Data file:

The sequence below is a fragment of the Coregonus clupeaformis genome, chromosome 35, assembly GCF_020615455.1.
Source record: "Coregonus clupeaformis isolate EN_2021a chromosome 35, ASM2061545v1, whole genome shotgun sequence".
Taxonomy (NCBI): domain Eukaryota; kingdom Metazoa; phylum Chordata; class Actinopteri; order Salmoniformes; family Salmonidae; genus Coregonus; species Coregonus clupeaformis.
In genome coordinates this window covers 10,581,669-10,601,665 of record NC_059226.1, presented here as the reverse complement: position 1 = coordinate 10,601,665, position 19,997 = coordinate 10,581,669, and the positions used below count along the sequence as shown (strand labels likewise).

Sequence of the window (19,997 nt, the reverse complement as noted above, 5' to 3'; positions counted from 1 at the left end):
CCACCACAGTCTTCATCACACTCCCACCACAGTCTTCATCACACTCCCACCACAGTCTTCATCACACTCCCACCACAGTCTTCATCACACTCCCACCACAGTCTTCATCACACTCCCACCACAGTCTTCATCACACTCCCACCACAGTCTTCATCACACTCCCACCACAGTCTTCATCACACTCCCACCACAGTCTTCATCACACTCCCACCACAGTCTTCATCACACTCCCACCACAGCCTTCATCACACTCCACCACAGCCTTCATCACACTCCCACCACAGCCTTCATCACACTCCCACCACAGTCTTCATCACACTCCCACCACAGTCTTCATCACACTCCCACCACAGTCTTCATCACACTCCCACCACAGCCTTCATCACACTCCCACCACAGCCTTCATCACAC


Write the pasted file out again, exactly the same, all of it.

The sequence below is a fragment of the Coregonus clupeaformis genome, chromosome 35, assembly GCF_020615455.1.
Source record: "Coregonus clupeaformis isolate EN_2021a chromosome 35, ASM2061545v1, whole genome shotgun sequence".
Taxonomy (NCBI): domain Eukaryota; kingdom Metazoa; phylum Chordata; class Actinopteri; order Salmoniformes; family Salmonidae; genus Coregonus; species Coregonus clupeaformis.
In genome coordinates this window covers 10,581,669-10,601,665 of record NC_059226.1, presented here as the reverse complement: position 1 = coordinate 10,601,665, position 19,997 = coordinate 10,581,669, and the positions used below count along the sequence as shown (strand labels likewise).

Sequence of the window (19,997 nt, the reverse complement as noted above, 5' to 3'; positions counted from 1 at the left end):
CCACCACAGTCTTCATCACACTCCCACCACAGTCTTCATCACACTCCCACCACAGTCTTCATCACACTCCCACCACAGTCTTCATCACACTCCCACCACAGTCTTCATCACACTCCCACCACAGTCTTCATCACACTCCCACCACAGTCTTCATCACACTCCCACCACAGTCTTCATCACACTCCCACCACAGTCTTCATCACACTCCCACCACAGTCTTCATCACACTCCCACCACAGCCTTCATCACACTCCACCACAGCCTTCATCACACTCCCACCACAGCCTTCATCACACTCCCACCACAGTCTTCATCACACTCCCACCACAGTCTTCATCACACTCCCACCACAGTCTTCATCACACTCCCACCACAGCCTTCATCACACTCCCACCACAGCCTTCATCACAC